A potential water fluoridation mandate could leave the Gore District Council $500,000 out of pocket.
In a letter to the council, director-general of health Ashley Bloomfield advised of his intentions to have councils fluoridate all water supplies that service more than 500 people.
Fluoridation infrastructure would need to be incorporated into the construction of the new East Gore water treatment plant and the upgrade of the Mataura water treatment plant, Three Waters asset manager Matt Bayliss said in a report at a full council meeting yesterday.
The new East Gore plant had not been designed for fluoridation, but “upgrades are anticipated to be relatively straightforward with an estimated cost of $125,000.”
The Mataura plant, on the other hand, would require an additional building to be constructed at an estimated cost of $350,000.
“To support early adoption, the Ministry [of Health] has a limited amount of capital works funding available for local authorities that are willing and able to begin the capital works to fluoridate by the end of 2022,” Mr Bayliss said.
Cr Cliff Bolger said fluoridation had benefits but it should be a choice.
“Surely if central government want fluoridation as part of their Three Waters directive, they should include it, rather than passing this hot potato to us.”
Cr Neville Phillips agreed and said it was unfair on the ratepayer.
Mayor Tracey Hicks was supportive of the idea.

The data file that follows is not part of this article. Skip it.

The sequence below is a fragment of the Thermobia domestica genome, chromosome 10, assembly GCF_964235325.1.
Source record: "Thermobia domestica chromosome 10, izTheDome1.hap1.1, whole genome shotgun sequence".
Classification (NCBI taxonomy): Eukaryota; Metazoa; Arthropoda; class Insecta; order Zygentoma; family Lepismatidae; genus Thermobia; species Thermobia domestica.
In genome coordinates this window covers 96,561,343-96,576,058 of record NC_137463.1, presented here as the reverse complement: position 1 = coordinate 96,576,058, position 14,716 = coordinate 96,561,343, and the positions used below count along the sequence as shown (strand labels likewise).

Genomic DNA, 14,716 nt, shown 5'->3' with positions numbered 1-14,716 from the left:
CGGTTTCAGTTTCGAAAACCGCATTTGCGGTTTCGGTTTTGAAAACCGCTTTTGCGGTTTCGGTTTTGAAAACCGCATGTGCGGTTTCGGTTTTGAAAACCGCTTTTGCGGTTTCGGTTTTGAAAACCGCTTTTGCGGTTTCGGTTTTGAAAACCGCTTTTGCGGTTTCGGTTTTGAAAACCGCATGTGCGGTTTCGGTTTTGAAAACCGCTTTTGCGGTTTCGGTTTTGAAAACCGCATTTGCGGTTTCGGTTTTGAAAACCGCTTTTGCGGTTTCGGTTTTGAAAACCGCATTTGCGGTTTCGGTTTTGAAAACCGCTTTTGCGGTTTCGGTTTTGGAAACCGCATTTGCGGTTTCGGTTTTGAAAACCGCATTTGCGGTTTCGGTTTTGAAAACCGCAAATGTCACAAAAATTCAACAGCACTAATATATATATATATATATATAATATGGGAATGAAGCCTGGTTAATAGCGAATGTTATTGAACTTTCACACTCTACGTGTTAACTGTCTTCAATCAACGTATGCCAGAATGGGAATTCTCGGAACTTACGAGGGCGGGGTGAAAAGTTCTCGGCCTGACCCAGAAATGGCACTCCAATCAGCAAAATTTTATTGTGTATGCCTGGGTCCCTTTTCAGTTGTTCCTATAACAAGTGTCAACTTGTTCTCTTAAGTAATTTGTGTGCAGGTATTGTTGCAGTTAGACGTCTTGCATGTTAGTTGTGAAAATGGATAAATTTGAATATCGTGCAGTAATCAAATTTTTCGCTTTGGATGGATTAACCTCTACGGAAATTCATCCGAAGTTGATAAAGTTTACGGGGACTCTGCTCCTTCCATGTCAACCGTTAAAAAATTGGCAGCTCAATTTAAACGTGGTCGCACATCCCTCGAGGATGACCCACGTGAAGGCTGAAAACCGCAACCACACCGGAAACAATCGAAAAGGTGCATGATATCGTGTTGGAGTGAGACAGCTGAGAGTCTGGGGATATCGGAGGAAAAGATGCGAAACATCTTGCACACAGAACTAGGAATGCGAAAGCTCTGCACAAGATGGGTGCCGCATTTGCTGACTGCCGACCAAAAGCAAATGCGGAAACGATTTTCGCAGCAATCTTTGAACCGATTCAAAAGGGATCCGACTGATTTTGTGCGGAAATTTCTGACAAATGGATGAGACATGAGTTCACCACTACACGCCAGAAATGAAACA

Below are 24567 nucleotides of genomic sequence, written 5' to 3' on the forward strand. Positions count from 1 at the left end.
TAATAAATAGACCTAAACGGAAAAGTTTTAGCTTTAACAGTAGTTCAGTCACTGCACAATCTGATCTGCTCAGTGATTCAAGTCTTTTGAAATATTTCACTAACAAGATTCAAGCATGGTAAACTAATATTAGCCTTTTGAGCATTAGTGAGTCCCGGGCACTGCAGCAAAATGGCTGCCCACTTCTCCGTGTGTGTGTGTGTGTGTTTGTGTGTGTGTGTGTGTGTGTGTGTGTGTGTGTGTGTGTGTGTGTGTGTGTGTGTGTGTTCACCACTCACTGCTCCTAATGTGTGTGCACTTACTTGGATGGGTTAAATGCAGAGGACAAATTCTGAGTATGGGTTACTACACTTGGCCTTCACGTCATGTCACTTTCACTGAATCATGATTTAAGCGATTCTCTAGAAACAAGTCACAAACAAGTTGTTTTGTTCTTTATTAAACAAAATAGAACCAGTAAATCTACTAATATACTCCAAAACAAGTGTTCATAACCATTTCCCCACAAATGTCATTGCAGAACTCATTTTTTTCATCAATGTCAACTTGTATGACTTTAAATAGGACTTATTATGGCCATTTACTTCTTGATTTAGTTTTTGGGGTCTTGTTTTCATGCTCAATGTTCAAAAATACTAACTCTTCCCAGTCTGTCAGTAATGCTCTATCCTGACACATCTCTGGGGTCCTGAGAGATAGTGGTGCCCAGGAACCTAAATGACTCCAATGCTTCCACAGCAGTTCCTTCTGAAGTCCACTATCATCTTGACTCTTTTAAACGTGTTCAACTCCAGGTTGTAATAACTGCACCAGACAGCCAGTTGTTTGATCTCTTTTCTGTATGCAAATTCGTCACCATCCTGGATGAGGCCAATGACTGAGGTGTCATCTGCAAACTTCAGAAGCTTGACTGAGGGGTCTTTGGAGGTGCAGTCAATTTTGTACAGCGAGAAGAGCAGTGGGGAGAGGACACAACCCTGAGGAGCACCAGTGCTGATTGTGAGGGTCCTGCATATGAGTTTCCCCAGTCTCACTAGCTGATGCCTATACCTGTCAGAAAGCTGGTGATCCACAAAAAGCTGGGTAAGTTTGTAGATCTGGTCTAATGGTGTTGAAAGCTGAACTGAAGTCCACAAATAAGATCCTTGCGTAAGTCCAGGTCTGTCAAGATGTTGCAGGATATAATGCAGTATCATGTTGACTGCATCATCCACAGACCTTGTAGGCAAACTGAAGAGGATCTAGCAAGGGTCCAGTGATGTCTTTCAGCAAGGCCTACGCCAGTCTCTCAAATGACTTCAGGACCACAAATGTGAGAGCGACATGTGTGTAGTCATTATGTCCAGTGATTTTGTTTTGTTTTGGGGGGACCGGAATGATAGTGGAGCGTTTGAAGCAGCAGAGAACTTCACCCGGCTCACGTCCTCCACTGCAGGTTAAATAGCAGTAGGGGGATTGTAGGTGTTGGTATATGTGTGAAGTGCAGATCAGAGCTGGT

“I do know that if you compare the communities up and down the country that are fluoridated and the ones that aren’t, the condition of the oral health is stark.”
Cr Bronwyn Reid agreed it had health benefits and said anyone who did not want fluoride in their water could filter it out.
Health was also a concern for Cr Doug Grant who thought the fluoride may corrode some older pipes.
This could lead to health issues and greater maintenance costs, he said.
Cr Richard McPhail wanted to see oral health statistics for the area.
“If we do have such a poor oral health record in the area, it would pay to probably show that.”
Chief executive Stephen Parry said it was too soon to act given there was no official directive.
Councillors agreed to wait until a government directive before taking action and also gather data on oral health in the area.
*Original article online at https://www.odt.co.nz/regions/southland/fluoridation-order-could-cost-500k